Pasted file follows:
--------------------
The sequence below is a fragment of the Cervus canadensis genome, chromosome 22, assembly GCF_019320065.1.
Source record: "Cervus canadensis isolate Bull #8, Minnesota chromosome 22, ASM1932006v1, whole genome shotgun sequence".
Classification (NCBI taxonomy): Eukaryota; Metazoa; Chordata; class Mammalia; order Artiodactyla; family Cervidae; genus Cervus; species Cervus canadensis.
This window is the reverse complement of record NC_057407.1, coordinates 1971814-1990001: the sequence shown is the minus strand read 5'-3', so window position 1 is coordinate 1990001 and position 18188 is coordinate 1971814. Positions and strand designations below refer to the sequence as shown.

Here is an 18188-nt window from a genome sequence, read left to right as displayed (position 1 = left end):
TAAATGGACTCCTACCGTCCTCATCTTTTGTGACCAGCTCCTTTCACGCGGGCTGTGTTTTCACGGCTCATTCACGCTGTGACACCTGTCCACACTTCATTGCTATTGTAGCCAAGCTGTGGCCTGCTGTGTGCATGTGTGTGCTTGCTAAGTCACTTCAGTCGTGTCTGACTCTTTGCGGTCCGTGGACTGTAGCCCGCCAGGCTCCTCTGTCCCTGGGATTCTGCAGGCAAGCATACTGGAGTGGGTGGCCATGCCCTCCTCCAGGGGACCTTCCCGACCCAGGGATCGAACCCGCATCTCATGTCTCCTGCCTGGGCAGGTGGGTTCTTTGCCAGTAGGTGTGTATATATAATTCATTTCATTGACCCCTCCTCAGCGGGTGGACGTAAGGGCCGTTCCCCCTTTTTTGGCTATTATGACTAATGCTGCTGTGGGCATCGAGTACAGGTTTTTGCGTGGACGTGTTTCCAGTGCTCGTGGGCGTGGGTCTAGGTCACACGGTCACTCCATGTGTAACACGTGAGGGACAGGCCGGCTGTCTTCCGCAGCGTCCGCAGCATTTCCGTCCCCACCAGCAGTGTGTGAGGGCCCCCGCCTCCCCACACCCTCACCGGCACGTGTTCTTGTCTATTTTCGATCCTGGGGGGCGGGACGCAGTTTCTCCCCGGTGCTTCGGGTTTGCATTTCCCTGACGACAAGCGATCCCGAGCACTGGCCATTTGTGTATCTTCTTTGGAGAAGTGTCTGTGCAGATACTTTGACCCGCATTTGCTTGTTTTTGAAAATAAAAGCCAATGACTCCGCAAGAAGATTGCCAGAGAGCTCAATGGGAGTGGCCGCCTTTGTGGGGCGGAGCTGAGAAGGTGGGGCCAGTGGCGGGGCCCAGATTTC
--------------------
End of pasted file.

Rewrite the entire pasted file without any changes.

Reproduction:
The sequence below is a fragment of the Cervus canadensis genome, chromosome 22, assembly GCF_019320065.1.
Source record: "Cervus canadensis isolate Bull #8, Minnesota chromosome 22, ASM1932006v1, whole genome shotgun sequence".
Classification (NCBI taxonomy): Eukaryota; Metazoa; Chordata; class Mammalia; order Artiodactyla; family Cervidae; genus Cervus; species Cervus canadensis.
This window is the reverse complement of record NC_057407.1, coordinates 1971814-1990001: the sequence shown is the minus strand read 5'-3', so window position 1 is coordinate 1990001 and position 18188 is coordinate 1971814. Positions and strand designations below refer to the sequence as shown.

Here is an 18188-nt window from a genome sequence, read left to right as displayed (position 1 = left end):
TAAATGGACTCCTACCGTCCTCATCTTTTGTGACCAGCTCCTTTCACGCGGGCTGTGTTTTCACGGCTCATTCACGCTGTGACACCTGTCCACACTTCATTGCTATTGTAGCCAAGCTGTGGCCTGCTGTGTGCATGTGTGTGCTTGCTAAGTCACTTCAGTCGTGTCTGACTCTTTGCGGTCCGTGGACTGTAGCCCGCCAGGCTCCTCTGTCCCTGGGATTCTGCAGGCAAGCATACTGGAGTGGGTGGCCATGCCCTCCTCCAGGGGACCTTCCCGACCCAGGGATCGAACCCGCATCTCATGTCTCCTGCCTGGGCAGGTGGGTTCTTTGCCAGTAGGTGTGTATATATAATTCATTTCATTGACCCCTCCTCAGCGGGTGGACGTAAGGGCCGTTCCCCCTTTTTTGGCTATTATGACTAATGCTGCTGTGGGCATCGAGTACAGGTTTTTGCGTGGACGTGTTTCCAGTGCTCGTGGGCGTGGGTCTAGGTCACACGGTCACTCCATGTGTAACACGTGAGGGACAGGCCGGCTGTCTTCCGCAGCGTCCGCAGCATTTCCGTCCCCACCAGCAGTGTGTGAGGGCCCCCGCCTCCCCACACCCTCACCGGCACGTGTTCTTGTCTATTTTCGATCCTGGGGGGCGGGACGCAGTTTCTCCCCGGTGCTTCGGGTTTGCATTTCCCTGACGACAAGCGATCCCGAGCACTGGCCATTTGTGTATCTTCTTTGGAGAAGTGTCTGTGCAGATACTTTGACCCGCATTTGCTTGTTTTTGAAAATAAAAGCCAATGACTCCGCAAGAAGATTGCCAGAGAGCTCAATGGGAGTGGCCGCCTTTGTGGGGCGGAGCTGAGAAGGTGGGGCCAGTGGCGGGGCCCAGATTTC